That's what Peter used to say.
- But I'm not dead yet! - Eh, come on, Sheila.
Let's go and practise for us wedding night! (INAUDIBLE) (BUZZER) - (ROSS) Hello? - It's me.
- Come on up.
- (DOOR BUZZES) Well, this is a pleasant surprise.
A home visit.
Can I get you a drink, tea or coffee? No, I better not.
Mickey's expecting me.
I promised I'd help him shave his back this afternoon.
Nice.
Well, I presume you've got some information.
- I certainly have.
- Good.
I'll just get the file.
You've got it very cosy in here, Ross, I must say.
- Very cosy.
- So, what have you got for me? - It's about Mickey.
- Yes.
- He's getting married.
- Oh, is he? The plot thickens.
- She's pregnant, no doubt.
- I hope not.
Go on, then.
Who is the poor bitch? - It's me.
- What? Mickey's asked me to marry him, and I've said yes.
- You and Mickey - Yes.
-.
.
are getting married? - Yes.
The lesbian and the monkey.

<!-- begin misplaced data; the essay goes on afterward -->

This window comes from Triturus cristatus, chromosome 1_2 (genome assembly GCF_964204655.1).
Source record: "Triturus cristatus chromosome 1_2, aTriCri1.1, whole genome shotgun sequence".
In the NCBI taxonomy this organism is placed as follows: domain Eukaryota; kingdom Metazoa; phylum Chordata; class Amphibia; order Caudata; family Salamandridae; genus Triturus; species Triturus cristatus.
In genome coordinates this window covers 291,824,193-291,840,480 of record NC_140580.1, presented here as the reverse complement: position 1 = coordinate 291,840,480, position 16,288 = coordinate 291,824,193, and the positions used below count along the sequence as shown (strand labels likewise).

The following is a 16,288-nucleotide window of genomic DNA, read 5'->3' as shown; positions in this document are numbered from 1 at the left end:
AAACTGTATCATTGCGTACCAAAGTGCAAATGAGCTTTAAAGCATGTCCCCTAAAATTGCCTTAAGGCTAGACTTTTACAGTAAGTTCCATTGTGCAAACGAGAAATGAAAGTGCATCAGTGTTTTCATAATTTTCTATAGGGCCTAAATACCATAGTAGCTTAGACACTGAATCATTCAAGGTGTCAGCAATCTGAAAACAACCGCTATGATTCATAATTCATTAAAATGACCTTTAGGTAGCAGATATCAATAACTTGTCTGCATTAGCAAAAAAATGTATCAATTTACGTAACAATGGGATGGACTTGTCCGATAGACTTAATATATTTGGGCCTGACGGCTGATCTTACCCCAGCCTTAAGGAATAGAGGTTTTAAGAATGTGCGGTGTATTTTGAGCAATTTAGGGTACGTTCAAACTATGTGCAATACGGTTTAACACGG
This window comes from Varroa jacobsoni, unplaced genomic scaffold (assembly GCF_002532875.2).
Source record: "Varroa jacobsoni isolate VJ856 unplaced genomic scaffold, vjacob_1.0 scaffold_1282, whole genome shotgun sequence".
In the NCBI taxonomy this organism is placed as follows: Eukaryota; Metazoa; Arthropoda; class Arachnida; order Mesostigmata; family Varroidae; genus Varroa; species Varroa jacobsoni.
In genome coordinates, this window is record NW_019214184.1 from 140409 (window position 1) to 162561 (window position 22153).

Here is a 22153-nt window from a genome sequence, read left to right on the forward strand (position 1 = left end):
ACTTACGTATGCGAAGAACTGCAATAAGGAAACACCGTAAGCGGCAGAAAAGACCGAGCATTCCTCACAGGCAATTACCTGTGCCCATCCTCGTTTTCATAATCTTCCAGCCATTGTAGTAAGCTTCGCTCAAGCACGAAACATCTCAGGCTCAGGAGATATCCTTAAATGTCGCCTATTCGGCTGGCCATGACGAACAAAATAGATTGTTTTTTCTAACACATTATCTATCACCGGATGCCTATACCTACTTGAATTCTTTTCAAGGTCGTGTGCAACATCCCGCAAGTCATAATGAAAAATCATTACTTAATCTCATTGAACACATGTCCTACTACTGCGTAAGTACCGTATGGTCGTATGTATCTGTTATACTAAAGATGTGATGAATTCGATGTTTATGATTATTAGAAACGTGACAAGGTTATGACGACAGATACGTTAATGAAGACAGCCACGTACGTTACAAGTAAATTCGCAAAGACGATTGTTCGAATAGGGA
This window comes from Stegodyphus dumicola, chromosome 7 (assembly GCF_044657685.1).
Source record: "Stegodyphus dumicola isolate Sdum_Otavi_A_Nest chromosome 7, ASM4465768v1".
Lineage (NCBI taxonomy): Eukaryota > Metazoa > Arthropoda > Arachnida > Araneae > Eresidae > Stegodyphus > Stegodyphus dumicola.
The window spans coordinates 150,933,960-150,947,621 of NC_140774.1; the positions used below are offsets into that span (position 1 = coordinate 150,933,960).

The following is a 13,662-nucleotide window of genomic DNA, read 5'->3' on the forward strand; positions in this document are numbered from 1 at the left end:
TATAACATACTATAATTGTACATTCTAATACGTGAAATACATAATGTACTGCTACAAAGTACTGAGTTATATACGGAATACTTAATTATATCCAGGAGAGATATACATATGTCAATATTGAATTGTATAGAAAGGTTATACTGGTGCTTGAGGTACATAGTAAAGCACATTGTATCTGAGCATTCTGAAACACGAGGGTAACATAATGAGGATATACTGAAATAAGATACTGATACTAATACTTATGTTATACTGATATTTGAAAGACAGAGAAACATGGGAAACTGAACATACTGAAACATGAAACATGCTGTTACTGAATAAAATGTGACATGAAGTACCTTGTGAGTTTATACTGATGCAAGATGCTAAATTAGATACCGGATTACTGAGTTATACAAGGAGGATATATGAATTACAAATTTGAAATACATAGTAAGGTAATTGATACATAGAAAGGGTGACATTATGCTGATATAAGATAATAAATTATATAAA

It's like one of Aesop's fables.
Yeah, like the crow who put stones into people's water because his beak couldn't reach.
- That's "Fingerbobs", isn't it? - Whatever.
- I love him, and he loves me.
- Oh, really? - Suddenly, you have emotions.
- Unlike some people.
- We had a deal.
- The deal's off.
- Simple as that? - Send me back to prison.
- I don't care.
- I will! - I don't care! I'm in love.
- With a man who's thick, stinks - and lives in a shithole? - Correct.
- Well, I'm pleased for you.
- Thank you.
- Am I invited to the wedding? - What do you think? It's a shame we won't be working together.
I was beginning to enjoy it.
Can I offer you a drink to toast your engagement? - No, thank you.
- Come on.
You'll be back in the Clitclink soon.
Why not have one last taste of freedom? Goodbye, Ross.
(DOORBELL) Pauline! - Pau - Delivery for Mr Michaels? - There you go.
- It's a present for my financé.
Right, love.
Sorry.
Excuse me.
Sorry.
So, what we gonna do now, then? I don't know.
- Breakfast? Read the papers? - I mean about this.
Oh, well.
I don't have enough evidence to prosecute Mickey.
The file's on there if you want to take it.
I presume that's why you did that.
Yeah.
Thanks.
You realise I'll have to tell him.
- What? - Wellhe's my friend .
.
and I just betrayed his trust.
I couldn't live with myself.
Could you? Why are you doing this, Ross? Because you made me hate my job.
You better hurry, Pauline.
(PHONE RINGS) (ROSS'S VOICE) You better hurry, Pauline.
You realise I'll have to tell him? (SCREAMS)